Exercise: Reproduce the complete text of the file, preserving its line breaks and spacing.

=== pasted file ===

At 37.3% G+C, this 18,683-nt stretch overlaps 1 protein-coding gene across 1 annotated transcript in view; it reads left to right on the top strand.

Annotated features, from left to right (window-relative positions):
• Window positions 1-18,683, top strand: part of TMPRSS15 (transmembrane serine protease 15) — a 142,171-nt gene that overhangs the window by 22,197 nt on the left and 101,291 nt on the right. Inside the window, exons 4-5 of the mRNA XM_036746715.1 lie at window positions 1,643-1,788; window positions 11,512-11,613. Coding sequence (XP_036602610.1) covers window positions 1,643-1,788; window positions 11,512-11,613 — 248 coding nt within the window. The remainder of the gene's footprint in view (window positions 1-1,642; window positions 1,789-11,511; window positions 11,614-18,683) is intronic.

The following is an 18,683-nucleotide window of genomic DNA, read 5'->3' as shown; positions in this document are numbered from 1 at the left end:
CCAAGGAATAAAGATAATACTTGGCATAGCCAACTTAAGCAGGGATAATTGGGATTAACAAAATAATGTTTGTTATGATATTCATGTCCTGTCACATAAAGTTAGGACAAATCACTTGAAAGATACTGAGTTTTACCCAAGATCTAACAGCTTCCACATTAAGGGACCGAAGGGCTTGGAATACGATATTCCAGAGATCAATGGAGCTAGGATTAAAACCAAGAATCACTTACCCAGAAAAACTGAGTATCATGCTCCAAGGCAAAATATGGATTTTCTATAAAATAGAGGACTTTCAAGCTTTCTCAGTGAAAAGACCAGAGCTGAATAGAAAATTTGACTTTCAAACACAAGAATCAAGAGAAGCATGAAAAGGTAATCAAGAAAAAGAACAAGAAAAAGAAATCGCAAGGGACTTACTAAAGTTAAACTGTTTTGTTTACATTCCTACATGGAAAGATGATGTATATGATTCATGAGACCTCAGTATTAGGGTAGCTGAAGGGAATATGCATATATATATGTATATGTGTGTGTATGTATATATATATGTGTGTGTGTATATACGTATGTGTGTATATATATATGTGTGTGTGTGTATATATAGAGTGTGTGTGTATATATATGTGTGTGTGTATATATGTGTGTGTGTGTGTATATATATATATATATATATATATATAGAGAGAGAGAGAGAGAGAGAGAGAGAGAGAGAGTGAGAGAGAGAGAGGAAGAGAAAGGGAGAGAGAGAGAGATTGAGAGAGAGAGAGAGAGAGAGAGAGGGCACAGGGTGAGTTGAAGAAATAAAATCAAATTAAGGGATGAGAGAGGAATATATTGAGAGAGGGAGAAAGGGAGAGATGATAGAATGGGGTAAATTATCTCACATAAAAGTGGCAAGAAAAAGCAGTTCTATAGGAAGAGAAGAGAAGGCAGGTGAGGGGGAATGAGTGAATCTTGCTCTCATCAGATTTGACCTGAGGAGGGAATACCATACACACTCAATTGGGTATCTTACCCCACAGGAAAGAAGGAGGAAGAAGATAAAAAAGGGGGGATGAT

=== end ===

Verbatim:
At 37.3% G+C, this 18,683-nt stretch overlaps 1 protein-coding gene across 1 annotated transcript in view; it reads left to right on the top strand.

Annotated features, from left to right (window-relative positions):
• Window positions 1-18,683, top strand: part of TMPRSS15 (transmembrane serine protease 15) — a 142,171-nt gene that overhangs the window by 22,197 nt on the left and 101,291 nt on the right. Inside the window, exons 4-5 of the mRNA XM_036746715.1 lie at window positions 1,643-1,788; window positions 11,512-11,613. Coding sequence (XP_036602610.1) covers window positions 1,643-1,788; window positions 11,512-11,613 — 248 coding nt within the window. The remainder of the gene's footprint in view (window positions 1-1,642; window positions 1,789-11,511; window positions 11,614-18,683) is intronic.

The following is an 18,683-nucleotide window of genomic DNA, read 5'->3' as shown; positions in this document are numbered from 1 at the left end:
CCAAGGAATAAAGATAATACTTGGCATAGCCAACTTAAGCAGGGATAATTGGGATTAACAAAATAATGTTTGTTATGATATTCATGTCCTGTCACATAAAGTTAGGACAAATCACTTGAAAGATACTGAGTTTTACCCAAGATCTAACAGCTTCCACATTAAGGGACCGAAGGGCTTGGAATACGATATTCCAGAGATCAATGGAGCTAGGATTAAAACCAAGAATCACTTACCCAGAAAAACTGAGTATCATGCTCCAAGGCAAAATATGGATTTTCTATAAAATAGAGGACTTTCAAGCTTTCTCAGTGAAAAGACCAGAGCTGAATAGAAAATTTGACTTTCAAACACAAGAATCAAGAGAAGCATGAAAAGGTAATCAAGAAAAAGAACAAGAAAAAGAAATCGCAAGGGACTTACTAAAGTTAAACTGTTTTGTTTACATTCCTACATGGAAAGATGATGTATATGATTCATGAGACCTCAGTATTAGGGTAGCTGAAGGGAATATGCATATATATATGTATATGTGTGTGTATGTATATATATATGTGTGTGTGTATATACGTATGTGTGTATATATATATGTGTGTGTGTGTATATATAGAGTGTGTGTGTATATATATGTGTGTGTGTATATATGTGTGTGTGTGTGTATATATATATATATATATATATATATAGAGAGAGAGAGAGAGAGAGAGAGAGAGAGAGAGTGAGAGAGAGAGAGGAAGAGAAAGGGAGAGAGAGAGAGATTGAGAGAGAGAGAGAGAGAGAGAGAGGGCACAGGGTGAGTTGAAGAAATAAAATCAAATTAAGGGATGAGAGAGGAATATATTGAGAGAGGGAGAAAGGGAGAGATGATAGAATGGGGTAAATTATCTCACATAAAAGTGGCAAGAAAAAGCAGTTCTATAGGAAGAGAAGAGAAGGCAGGTGAGGGGGAATGAGTGAATCTTGCTCTCATCAGATTTGACCTGAGGAGGGAATACCATACACACTCAATTGGGTATCTTACCCCACAGGAAAGAAGGAGGAAGAAGATAAAAAAGGGGGGATGAT